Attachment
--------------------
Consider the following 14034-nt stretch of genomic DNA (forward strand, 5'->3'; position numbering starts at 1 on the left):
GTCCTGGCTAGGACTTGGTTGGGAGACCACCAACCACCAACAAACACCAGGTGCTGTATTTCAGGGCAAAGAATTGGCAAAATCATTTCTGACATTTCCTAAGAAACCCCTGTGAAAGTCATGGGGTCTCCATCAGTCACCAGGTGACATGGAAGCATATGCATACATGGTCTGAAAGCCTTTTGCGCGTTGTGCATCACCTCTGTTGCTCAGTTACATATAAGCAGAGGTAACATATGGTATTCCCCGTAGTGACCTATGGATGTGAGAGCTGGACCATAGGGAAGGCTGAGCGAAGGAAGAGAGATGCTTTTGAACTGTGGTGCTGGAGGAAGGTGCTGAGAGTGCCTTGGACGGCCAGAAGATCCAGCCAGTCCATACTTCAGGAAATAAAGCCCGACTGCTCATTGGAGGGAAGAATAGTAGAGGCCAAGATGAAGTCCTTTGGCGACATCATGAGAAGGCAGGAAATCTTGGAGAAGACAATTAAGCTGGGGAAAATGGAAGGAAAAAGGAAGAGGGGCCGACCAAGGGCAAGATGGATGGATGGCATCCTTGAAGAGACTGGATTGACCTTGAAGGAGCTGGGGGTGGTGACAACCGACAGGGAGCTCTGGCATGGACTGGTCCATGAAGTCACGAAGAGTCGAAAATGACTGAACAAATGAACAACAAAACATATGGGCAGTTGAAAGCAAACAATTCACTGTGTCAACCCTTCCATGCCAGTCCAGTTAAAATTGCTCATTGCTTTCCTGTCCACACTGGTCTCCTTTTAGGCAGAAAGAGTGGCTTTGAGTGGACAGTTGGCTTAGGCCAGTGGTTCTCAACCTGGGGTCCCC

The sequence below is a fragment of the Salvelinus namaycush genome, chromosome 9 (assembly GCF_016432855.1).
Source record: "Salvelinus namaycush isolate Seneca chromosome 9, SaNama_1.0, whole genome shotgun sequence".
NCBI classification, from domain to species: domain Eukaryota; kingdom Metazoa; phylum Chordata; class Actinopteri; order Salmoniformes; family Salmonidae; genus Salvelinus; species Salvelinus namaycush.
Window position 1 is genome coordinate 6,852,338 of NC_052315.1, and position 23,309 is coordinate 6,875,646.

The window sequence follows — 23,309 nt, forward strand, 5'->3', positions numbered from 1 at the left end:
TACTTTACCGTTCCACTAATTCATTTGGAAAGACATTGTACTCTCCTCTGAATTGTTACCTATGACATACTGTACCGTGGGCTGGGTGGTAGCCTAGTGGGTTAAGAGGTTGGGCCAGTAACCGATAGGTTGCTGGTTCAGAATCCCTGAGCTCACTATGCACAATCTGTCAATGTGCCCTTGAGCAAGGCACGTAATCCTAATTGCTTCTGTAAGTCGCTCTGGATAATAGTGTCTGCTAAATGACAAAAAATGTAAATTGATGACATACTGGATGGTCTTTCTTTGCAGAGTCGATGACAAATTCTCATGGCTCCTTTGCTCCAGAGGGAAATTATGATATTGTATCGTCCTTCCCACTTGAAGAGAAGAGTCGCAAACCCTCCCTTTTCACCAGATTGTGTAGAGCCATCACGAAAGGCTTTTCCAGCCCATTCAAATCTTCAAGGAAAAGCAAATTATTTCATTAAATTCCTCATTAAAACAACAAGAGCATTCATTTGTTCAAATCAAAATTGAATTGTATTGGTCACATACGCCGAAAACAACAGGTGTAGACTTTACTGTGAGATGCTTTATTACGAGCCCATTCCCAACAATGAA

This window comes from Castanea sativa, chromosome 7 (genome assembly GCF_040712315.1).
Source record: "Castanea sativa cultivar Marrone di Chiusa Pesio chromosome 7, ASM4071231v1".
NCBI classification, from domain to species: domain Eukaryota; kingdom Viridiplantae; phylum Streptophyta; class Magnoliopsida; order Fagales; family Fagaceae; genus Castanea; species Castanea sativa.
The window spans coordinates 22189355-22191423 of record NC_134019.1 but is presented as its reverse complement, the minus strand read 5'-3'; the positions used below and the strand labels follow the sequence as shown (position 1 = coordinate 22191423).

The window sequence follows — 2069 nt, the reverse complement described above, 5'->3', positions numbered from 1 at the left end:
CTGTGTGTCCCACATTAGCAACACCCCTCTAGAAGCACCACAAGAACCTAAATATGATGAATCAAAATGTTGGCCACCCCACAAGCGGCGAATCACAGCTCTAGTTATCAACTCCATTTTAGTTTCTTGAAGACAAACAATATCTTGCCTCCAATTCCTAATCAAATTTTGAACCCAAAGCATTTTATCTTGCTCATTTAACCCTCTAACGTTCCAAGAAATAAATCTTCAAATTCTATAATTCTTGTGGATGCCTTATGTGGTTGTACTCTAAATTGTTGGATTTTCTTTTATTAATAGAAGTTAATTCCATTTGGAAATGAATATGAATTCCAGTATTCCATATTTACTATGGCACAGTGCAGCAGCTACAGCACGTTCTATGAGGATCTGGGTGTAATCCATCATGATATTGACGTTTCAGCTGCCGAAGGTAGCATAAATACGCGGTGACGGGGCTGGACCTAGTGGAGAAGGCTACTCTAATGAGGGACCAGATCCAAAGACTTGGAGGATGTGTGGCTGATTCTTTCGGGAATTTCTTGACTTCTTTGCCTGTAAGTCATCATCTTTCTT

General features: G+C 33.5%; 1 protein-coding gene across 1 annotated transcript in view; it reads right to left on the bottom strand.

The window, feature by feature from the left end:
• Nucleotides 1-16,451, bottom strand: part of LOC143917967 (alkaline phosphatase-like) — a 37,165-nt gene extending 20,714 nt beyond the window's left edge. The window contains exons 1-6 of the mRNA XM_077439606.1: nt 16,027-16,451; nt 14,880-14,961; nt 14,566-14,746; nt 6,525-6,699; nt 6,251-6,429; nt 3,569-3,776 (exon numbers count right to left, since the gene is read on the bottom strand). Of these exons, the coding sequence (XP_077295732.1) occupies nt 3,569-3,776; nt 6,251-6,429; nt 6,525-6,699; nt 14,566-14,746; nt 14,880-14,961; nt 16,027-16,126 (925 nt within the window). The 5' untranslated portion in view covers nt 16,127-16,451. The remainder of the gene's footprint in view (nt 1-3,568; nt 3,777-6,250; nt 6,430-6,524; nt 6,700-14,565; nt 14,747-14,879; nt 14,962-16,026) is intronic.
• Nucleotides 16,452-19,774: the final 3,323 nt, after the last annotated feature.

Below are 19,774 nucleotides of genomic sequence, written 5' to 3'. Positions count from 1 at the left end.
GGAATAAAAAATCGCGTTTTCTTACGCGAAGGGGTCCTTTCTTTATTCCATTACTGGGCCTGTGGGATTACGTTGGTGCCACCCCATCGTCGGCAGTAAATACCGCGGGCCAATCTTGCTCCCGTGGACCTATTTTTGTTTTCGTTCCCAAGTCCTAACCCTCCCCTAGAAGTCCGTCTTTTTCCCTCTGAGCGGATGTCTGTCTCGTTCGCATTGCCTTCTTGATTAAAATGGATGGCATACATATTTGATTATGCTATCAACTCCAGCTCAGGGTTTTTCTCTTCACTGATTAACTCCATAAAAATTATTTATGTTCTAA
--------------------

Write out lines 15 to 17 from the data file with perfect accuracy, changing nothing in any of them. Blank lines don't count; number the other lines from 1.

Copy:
General features: G+C 33.5%; 1 protein-coding gene across 1 annotated transcript in view; it reads right to left on the bottom strand.

The window, feature by feature from the left end:
• Nucleotides 1-16,451, bottom strand: part of LOC143917967 (alkaline phosphatase-like) — a 37,165-nt gene extending 20,714 nt beyond the window's left edge. The window contains exons 1-6 of the mRNA XM_077439606.1: nt 16,027-16,451; nt 14,880-14,961; nt 14,566-14,746; nt 6,525-6,699; nt 6,251-6,429; nt 3,569-3,776 (exon numbers count right to left, since the gene is read on the bottom strand). Of these exons, the coding sequence (XP_077295732.1) occupies nt 3,569-3,776; nt 6,251-6,429; nt 6,525-6,699; nt 14,566-14,746; nt 14,880-14,961; nt 16,027-16,126 (925 nt within the window). The 5' untranslated portion in view covers nt 16,127-16,451. The remainder of the gene's footprint in view (nt 1-3,568; nt 3,777-6,250; nt 6,430-6,524; nt 6,700-14,565; nt 14,747-14,879; nt 14,962-16,026) is intronic.